The author/researcher Silvia Pettem has kindly sent me a free advance copy of Someone’s Daughter: In Search of Justice for Jane Doe, which isn’t being released to the general public until October. The book is about the quest to identify a young woman found murdered in Colorado in 1954. I promised to review it on this blog. I will start the book as soon as I’m finished with The Last Days of the Jerusalem of Lithuania. As that book is like 650 pages long, it may take a few days.
I found this very sensible editorial pointing out just how uncommon cases like Jaycee’s are, and saying we need to focus more attention on the victims of parental abduction, who tend to suffer a great deal of psychological trauma even if they’re not physically harmed. (Case in point: poor Richard Chekevdia was held in a tiny room for two years and never let outside after his mom abducted him.) Of course instances like the Dugard case are much more shocking and titillating to the public. But if the public knew the truth about parental abduction and the harm it causes, they would probably be shocked.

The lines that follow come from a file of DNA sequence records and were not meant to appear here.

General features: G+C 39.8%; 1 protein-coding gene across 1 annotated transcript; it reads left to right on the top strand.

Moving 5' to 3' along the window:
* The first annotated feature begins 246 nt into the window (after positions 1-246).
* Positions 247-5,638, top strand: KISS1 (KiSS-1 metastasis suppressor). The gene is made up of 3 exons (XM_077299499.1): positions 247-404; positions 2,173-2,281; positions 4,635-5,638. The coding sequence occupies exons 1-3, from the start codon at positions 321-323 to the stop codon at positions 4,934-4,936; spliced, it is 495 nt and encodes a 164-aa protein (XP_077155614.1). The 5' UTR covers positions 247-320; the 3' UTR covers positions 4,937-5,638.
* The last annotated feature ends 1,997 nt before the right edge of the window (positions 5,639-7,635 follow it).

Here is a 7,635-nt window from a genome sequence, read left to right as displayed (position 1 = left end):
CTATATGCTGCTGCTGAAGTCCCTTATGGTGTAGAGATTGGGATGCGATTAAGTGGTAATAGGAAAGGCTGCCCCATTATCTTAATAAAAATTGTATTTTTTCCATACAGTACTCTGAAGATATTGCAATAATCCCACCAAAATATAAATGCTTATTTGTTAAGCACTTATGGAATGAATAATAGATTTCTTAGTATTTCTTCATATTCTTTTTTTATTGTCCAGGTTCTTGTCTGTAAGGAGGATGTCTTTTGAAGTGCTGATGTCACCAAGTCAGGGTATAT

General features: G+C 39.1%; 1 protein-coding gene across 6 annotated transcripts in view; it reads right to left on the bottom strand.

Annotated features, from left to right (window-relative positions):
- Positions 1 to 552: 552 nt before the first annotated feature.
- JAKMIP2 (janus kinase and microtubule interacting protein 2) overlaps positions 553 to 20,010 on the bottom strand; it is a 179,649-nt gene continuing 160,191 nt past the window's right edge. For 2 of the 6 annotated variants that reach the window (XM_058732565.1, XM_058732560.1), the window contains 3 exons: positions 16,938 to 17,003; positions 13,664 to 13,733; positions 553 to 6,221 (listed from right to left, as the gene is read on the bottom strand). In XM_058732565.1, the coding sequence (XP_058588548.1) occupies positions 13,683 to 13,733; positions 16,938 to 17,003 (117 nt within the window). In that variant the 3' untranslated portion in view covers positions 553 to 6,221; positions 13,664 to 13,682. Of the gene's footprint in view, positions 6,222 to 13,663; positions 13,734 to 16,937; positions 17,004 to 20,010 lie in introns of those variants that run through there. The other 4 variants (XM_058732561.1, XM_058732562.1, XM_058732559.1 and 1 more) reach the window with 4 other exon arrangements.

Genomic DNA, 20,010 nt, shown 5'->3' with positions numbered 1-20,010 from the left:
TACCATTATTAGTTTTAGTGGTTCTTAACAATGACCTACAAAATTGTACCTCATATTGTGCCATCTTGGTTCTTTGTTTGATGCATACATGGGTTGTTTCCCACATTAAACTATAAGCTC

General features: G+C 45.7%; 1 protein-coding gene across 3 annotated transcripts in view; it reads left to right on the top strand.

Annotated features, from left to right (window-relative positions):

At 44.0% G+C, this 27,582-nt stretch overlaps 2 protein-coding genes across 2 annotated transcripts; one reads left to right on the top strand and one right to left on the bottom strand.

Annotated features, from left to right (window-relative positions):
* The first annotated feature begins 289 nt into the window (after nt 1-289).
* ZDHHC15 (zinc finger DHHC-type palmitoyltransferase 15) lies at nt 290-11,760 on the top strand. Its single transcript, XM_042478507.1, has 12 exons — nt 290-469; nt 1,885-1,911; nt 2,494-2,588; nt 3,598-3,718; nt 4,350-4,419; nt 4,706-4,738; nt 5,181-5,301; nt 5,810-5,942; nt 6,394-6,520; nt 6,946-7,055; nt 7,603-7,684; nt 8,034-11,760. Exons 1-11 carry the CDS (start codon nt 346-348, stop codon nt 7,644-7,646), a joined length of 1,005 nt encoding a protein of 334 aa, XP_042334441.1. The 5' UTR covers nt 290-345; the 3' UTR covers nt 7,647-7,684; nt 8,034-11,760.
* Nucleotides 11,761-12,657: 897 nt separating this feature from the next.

Jaycee’s hometown threw a parade to celebrate her rescue. 2,000 people showed up. She wasn’t around to see it, though. She’s hiding out with her mom and kids, presumably getting reconnected. I actually wouldn’t be surprised if she went on to lead a more or less normal life. Most of the survivors of concentration camps did okay afterwards, marrying again, getting jobs, having more kids, etc.